Dr. John Gottman provides five easy steps for parents who want to be emotion “coaches”:
Parents who emotion coach are aware of their own feelings and sensitive to the emotions present in their children. They do not require their child to amp up their emotional expression for the feelings to be acknowledged.
Step 2: See emotions as an opportunity for connection and teaching.
Children’s emotions are not an inconvenience or a challenge. They are an opportunity to connect with your child and coach them through a challenging feeling. Instead of, “that’s not something to cry about”, simply state, “I know, that makes you really sad”.
Step 3: Listen and validate the feelings.
Give your child your full attention while you listen to their emotional expression. Reflect back what you hear, thus telling your child you understand what they’re seeing and experiencing.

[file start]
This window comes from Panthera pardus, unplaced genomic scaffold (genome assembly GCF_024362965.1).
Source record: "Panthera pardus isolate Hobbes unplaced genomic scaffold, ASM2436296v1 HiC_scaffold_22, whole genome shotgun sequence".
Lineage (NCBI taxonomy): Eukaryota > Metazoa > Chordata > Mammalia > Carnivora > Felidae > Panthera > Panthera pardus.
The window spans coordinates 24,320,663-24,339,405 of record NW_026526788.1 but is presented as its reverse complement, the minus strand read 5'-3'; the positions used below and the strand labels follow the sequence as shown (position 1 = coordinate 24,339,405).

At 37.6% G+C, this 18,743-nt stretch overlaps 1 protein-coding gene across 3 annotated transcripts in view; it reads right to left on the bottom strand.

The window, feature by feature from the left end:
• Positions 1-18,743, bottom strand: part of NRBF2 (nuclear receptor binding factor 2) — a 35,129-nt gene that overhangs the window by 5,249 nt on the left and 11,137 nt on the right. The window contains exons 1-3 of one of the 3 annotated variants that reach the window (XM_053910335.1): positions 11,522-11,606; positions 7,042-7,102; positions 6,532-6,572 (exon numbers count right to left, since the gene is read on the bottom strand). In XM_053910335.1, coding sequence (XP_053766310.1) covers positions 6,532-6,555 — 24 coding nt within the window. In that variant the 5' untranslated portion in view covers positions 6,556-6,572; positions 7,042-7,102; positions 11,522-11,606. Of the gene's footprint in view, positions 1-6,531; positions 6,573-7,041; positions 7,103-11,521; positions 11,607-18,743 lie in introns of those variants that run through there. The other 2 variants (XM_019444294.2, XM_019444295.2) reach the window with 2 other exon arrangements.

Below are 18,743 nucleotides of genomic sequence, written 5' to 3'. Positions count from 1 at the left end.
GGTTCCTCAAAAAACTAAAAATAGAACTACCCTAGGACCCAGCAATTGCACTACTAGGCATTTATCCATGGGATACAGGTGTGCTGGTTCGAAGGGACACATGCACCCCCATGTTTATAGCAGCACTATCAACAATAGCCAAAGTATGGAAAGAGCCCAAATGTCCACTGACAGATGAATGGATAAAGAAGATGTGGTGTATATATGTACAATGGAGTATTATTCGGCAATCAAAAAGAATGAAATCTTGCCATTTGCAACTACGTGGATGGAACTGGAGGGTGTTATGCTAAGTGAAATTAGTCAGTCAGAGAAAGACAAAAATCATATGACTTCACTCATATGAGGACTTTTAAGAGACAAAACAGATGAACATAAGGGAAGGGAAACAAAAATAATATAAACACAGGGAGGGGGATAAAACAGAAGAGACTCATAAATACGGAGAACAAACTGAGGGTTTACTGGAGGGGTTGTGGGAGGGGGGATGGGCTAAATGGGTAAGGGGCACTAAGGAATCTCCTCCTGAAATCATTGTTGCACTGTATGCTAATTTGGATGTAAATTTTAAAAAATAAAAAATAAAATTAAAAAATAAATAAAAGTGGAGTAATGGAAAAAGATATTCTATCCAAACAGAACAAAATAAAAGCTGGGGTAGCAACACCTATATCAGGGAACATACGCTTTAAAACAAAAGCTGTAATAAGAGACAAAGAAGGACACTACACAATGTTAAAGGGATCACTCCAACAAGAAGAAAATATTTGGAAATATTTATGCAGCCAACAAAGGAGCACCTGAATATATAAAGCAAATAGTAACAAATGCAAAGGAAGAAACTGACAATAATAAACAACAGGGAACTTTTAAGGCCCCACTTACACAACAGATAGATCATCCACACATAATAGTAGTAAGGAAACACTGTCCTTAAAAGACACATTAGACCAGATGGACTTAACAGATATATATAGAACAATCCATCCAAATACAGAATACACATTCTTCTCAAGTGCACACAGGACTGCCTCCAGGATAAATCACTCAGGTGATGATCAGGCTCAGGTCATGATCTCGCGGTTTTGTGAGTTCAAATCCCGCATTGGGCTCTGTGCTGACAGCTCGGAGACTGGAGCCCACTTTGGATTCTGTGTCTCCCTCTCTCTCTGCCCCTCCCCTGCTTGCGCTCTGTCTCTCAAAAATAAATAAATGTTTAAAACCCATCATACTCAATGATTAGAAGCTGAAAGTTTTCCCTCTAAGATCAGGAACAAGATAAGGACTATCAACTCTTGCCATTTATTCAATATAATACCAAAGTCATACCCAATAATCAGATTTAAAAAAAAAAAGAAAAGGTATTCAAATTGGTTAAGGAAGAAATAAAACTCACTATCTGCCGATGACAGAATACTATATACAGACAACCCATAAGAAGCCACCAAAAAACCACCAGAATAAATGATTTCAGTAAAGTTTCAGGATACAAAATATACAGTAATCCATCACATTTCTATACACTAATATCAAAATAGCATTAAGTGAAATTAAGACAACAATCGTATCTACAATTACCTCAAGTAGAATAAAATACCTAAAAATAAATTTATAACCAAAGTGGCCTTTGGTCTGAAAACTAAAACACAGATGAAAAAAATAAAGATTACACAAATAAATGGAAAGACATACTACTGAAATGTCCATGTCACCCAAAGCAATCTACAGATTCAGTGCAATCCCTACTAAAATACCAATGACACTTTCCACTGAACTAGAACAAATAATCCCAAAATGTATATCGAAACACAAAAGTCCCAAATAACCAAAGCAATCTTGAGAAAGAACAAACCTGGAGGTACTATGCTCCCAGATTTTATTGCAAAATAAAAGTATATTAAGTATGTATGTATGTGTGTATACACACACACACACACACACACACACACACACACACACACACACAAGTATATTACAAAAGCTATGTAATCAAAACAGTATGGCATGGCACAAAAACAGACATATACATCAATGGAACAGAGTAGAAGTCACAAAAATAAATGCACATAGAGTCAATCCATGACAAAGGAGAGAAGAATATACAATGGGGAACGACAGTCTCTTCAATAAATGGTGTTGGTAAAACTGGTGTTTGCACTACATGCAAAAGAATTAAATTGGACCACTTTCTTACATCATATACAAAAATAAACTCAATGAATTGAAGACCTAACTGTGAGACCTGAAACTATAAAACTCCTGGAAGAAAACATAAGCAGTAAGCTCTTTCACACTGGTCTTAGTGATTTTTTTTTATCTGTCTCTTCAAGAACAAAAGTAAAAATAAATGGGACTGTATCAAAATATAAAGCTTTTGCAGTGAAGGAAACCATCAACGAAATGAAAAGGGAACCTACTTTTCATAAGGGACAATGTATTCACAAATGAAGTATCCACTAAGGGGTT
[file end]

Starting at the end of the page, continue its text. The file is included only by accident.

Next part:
Step 4: Label their emotions.
After you have fully listened, help your child develop an awareness of and vocabulary for their emotional expression.
Step 5: Help your child problem-solve with limits.
All emotions are acceptable but all behaviors are not. Help your child cope with his or her emotions by developing problem-solving skills. Limit the expression to appropriate behaviors. This involves helping your child set goals and generating solutions to reach those goals.
Remember, emotional intelligence is not necessarily intuitive and natural. Parents play a crucial role in role-modeling and coaching skills that may otherwise never be fully developed. If you would like more information or would like assistance in coaching your child, please contact a mental health professional.
Gottman, J. M., & DeClaire, J. (1997). Raising an emotionally intelligent child. New York, N.Y.: Simon & Schuster Paperbacks.